By May of 1862 McClellan was on the move. His plan was to take Richmond, the capital of the Confederacy and thus force the capitulation of the enemy. He sent 110,000 men up the Peninsula from Yorktown to attack Richmond. President Jefferson Davis of the Confederacy had just appointed General Robert E. Lee to lead the Army of Northern Virginia and Lee knew that the situation was critical, that McClellan was within ten miles or so of Richmond. General Thomas J. ‘Stonewall’ Jackson, the hero of the first battle of Manassas, who was fresh from his recent victories in the Shenandoah Valley, met Lee in Richmond to defend the city. McClellan was convinced that Lee’s army vastly outnumbered his own, that the Rebels had 200,000 men. Lee had only a quarter of that number. The so called ‘Seven Days Campaign,’ June 25-July 1, 1862, resulted in an embarrassing loss for McClellan. He did not have the stomach for the fight. Lincoln and Secretary of War Edwin Stanton were constantly cajoling him to attack, but he did so only half-heartedly. His old problem of blame shifting and a martyr’s complex was evident. He wrote to Edwin Stanton, ‘The rebel force is stated at two hundred thousand men, including Jackson and Beauregard . . . I regret my great inferiority in numbers but feel I am in no way responsible for it. I will do all that a General can with the splendid Army I have the honor to command and if it is destroyed by overwhelming numbers can at least die with it and share its fate.’ For all his intellectual, oratorical, and administrative skill, when all is said and done, McClellan just could not pull the trigger. He did not want to see his men suffer. More deeply than that, however, he was afraid of failure. He was paralyzed by fear.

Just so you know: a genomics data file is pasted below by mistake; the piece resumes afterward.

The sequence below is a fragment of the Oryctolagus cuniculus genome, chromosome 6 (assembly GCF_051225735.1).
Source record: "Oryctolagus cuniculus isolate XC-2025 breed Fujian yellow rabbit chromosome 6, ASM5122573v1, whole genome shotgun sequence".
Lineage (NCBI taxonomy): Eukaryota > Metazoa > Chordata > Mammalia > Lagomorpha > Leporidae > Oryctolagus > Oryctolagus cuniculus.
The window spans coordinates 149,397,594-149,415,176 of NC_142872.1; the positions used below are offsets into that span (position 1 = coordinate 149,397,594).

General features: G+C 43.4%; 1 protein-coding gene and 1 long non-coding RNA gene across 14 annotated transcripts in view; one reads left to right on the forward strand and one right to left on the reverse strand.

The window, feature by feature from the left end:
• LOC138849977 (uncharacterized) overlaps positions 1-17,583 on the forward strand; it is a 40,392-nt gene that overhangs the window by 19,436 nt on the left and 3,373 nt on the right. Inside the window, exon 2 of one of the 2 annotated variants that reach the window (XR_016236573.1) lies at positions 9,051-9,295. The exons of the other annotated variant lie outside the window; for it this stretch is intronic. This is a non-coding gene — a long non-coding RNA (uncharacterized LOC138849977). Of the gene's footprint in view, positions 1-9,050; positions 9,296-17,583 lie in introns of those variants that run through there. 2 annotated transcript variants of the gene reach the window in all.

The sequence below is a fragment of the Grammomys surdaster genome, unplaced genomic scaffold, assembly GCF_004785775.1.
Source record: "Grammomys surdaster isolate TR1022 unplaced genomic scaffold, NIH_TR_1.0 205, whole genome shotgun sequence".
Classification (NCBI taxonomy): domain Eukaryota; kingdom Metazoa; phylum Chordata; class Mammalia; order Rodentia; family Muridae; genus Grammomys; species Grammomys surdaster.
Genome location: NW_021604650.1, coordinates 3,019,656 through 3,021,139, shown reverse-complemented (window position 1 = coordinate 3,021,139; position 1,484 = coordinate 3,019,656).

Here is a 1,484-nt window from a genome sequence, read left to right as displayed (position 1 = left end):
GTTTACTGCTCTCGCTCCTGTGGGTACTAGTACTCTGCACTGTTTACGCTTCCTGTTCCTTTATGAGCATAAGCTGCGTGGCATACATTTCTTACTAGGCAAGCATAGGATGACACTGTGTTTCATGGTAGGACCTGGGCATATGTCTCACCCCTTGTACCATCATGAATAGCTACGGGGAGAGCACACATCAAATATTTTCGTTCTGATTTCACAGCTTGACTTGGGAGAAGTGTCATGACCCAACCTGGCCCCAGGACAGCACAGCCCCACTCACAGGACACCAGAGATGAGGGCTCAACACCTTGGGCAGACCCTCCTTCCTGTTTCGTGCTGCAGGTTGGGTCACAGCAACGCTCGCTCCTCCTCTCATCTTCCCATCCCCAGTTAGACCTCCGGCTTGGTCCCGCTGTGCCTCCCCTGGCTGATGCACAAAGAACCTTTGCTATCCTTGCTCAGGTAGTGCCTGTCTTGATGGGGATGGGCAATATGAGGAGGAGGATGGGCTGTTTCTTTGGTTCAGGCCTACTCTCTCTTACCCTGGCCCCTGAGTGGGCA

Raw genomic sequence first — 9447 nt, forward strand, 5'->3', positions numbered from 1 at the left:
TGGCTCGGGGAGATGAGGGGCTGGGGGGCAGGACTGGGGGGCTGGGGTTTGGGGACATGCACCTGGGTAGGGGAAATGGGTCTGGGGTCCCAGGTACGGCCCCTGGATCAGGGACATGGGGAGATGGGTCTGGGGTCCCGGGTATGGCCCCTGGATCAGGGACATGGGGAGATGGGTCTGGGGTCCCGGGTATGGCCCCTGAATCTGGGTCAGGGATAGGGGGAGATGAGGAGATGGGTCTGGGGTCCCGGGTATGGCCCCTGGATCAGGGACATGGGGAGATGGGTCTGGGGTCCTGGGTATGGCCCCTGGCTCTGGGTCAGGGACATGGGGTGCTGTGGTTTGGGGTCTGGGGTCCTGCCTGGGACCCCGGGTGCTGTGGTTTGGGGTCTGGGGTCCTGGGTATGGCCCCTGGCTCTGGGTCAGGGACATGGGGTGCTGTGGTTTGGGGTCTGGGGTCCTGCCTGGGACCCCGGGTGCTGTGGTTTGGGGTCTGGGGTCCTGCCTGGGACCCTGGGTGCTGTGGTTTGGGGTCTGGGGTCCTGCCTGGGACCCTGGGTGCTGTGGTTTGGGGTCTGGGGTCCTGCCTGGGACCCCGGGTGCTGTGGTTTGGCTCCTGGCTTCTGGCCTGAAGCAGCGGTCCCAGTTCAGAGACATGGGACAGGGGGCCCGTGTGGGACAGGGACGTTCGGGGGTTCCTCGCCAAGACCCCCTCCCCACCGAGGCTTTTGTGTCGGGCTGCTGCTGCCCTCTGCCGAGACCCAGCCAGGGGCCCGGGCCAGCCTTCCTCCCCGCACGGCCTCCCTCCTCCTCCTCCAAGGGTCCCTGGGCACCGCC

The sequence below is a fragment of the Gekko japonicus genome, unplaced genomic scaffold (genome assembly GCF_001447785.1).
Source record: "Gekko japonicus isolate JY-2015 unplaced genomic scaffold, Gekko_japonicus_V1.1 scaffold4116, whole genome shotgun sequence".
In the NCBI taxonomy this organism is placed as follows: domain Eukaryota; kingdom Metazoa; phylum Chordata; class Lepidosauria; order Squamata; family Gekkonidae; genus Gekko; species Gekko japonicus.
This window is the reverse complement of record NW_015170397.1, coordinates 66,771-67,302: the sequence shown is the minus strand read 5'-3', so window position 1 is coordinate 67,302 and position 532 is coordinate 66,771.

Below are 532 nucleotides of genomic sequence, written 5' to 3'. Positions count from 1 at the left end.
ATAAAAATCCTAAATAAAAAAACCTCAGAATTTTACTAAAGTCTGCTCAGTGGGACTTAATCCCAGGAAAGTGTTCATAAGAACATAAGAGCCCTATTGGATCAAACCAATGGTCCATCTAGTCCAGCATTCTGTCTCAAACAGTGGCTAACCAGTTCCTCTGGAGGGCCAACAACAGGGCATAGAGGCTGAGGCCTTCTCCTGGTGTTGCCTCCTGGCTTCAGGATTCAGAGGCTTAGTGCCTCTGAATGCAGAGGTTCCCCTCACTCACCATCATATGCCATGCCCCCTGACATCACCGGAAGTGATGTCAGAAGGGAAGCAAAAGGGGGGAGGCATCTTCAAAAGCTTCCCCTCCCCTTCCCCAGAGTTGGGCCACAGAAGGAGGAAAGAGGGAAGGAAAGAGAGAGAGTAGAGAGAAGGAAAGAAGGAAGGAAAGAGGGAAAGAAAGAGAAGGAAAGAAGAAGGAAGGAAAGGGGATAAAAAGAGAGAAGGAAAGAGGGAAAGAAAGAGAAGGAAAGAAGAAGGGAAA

It seems to me that much of the evangelical church today in the west is like General McClellan. We have vast resources of materiel and personnel. We spend a great deal of time preparing to do battle. We give our leaders all the training and education they could possibly need. We have long strategy sessions where we plan what we will do. We study the landscape of our cities for months, sometimes years, hoping to better understand the culture of our target groups. It often appears to me that we have little sense of urgency, perhaps even forgetting that we are in a spiritual battle, assuming that we have plenty of time to reach the lost in our cities, failing to remember that men die daily and are hurled headlong into hell.